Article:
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Auction of superhero memorabilia nets $70,000

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A vintage Superman costume worn by actor George Reeves in the 1950s superhero television series sold at an Indianapolis auction over the weekend for $5,250—a mere fraction of its estimated value.

The costume, said to be worth $120,000 to $150,000, was one of a few thousand Superman items that overall brought more than $70,000 at the Saturday sale.

George Reeves' Superman costumeGeorge Reeves' "Superman" costume is among items to be sold. (Photo courtesy Antique Helpers)

The mementos were owned by Fishers collector Dane Nash, who in March 2007 opened his American Super Heroes Museum in downtown Indianapolis. The museum closed just 10 months later after encountering legal and financial problems.

Items offered at auction were seized by court order and were offered without a reserve price, which likely led to more than a few bargains.

“Nothing sold for the kinds of values that were promoted by the museum,” said Dan Ripley, owner of Antique Helper Auctions, the local auction house that conducted the sale.

Still, Ripley considered the auction a success, judging by the number of bidders and interest from overseas.

Roughly 200 bidders attended the sale, in addition to about 150 others who either registered to bid online or by phone. Some of those submitted bids from as far away as Australia, Switzerland, the United Kingdom and Canada, Ripley said.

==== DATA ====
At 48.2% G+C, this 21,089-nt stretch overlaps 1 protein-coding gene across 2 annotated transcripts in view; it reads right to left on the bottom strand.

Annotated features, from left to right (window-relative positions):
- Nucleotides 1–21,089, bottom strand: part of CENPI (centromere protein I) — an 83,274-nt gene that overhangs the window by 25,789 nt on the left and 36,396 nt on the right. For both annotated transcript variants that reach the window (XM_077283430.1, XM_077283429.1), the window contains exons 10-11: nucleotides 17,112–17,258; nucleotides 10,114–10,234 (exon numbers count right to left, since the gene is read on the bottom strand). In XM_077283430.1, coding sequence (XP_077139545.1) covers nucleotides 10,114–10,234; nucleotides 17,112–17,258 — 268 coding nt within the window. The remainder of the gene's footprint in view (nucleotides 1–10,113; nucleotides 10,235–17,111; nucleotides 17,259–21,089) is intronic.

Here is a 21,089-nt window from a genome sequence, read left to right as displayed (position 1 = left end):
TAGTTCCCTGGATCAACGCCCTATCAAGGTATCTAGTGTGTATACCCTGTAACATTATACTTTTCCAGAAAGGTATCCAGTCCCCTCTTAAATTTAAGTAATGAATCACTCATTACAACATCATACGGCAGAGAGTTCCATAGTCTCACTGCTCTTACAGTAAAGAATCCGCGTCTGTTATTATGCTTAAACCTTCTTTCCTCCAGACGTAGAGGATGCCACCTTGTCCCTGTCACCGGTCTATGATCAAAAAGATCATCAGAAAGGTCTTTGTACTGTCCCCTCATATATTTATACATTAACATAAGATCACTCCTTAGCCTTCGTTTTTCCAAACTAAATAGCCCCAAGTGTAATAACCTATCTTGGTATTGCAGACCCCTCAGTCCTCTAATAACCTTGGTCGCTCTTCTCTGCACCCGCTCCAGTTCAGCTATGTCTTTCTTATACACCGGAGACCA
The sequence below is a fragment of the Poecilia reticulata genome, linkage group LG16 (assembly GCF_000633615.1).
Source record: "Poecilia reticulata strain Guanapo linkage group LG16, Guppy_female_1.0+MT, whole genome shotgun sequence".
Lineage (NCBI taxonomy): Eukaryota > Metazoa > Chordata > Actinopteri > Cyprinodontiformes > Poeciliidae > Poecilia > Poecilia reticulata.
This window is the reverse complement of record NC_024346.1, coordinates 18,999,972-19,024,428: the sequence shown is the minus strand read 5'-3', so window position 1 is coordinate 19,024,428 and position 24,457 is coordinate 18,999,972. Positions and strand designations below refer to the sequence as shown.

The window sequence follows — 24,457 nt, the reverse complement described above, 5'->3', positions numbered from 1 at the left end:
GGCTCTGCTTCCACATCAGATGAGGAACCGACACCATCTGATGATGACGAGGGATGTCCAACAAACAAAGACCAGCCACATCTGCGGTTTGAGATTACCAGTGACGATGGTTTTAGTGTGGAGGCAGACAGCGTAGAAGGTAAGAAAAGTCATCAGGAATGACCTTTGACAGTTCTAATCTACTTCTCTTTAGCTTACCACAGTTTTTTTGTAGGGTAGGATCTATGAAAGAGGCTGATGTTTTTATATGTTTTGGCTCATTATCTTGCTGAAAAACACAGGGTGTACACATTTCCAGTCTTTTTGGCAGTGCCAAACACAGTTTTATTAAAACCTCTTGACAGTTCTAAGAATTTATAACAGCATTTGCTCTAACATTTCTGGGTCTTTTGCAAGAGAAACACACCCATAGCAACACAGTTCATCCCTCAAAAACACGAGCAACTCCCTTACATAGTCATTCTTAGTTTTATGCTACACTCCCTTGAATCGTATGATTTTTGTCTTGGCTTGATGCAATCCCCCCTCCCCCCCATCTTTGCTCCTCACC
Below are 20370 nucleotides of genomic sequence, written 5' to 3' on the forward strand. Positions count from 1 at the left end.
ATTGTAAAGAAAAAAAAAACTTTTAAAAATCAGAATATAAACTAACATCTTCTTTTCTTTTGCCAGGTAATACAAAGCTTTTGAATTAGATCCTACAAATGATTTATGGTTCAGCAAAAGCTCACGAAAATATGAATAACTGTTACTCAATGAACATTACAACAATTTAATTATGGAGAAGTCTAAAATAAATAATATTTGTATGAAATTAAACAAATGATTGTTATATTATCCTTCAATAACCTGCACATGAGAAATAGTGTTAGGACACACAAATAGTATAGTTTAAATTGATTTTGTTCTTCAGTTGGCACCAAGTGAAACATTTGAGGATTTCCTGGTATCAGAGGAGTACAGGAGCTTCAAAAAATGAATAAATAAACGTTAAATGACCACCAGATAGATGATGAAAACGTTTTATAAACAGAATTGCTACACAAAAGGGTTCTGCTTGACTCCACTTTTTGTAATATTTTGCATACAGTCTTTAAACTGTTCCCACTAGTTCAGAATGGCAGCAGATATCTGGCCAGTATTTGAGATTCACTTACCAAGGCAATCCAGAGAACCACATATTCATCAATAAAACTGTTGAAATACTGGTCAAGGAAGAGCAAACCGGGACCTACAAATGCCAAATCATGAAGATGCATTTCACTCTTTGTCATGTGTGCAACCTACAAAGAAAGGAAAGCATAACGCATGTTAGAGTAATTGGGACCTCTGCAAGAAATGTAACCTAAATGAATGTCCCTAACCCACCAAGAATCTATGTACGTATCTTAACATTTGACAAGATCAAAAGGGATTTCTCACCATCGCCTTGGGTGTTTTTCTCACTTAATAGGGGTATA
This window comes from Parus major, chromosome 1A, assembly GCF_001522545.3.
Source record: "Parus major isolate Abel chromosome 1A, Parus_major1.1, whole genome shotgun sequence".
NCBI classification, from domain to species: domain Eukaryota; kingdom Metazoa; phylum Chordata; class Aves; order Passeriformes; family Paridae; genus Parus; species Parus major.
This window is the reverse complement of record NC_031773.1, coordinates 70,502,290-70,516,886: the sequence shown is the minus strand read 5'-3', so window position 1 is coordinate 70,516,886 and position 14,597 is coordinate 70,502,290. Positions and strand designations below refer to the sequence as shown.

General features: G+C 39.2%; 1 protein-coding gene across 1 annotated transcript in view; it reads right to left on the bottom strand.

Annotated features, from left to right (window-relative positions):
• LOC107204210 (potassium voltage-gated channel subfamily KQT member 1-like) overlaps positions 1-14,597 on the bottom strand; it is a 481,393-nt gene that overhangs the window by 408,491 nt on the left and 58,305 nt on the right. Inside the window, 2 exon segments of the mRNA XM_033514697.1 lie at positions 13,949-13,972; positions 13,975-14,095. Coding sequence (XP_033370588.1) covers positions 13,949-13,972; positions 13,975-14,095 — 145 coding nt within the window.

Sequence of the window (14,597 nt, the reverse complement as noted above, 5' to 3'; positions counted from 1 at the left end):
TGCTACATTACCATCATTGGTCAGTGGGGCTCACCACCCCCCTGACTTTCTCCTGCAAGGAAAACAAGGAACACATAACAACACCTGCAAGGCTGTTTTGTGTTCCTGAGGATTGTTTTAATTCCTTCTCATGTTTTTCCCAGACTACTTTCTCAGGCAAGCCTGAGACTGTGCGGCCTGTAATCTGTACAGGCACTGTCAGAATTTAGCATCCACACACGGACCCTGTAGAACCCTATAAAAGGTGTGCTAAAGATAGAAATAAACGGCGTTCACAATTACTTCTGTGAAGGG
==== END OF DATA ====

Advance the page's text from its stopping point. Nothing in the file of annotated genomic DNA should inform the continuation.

“Any time we have that amount of active bidding, we have to assume that we did our job, meaning we exposed it to the market,” he said.

The top-selling memento was a full-size Batmobile replica that fetched $12,000. A replica Batboat sold for $5,000.

Other big-ticket items included a costume worn by Dean Cain in the “Lois and Clark” TV series that brought $3,250, and another worn by the late Christopher Reeve in his “Superman” movies that reaped $3,000.

The auction lasted seven hours. Several smaller items were bundled together and sold in “lots.”

The assortment was considered to be the second-largest collection of Superman-related memorabilia in the world.

For reasons unknown to him, Ripley said, the entire collection had been offered and then removed twice at auction, in 2009 and 2010.
 

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  1. Cramer agrees...says don't buy it and sell it if you own it! Their "pay to play" cost is this issue. As long as they charge customers, they never will attain the critical mass needed to be a successful on company...Jim Cramer quote.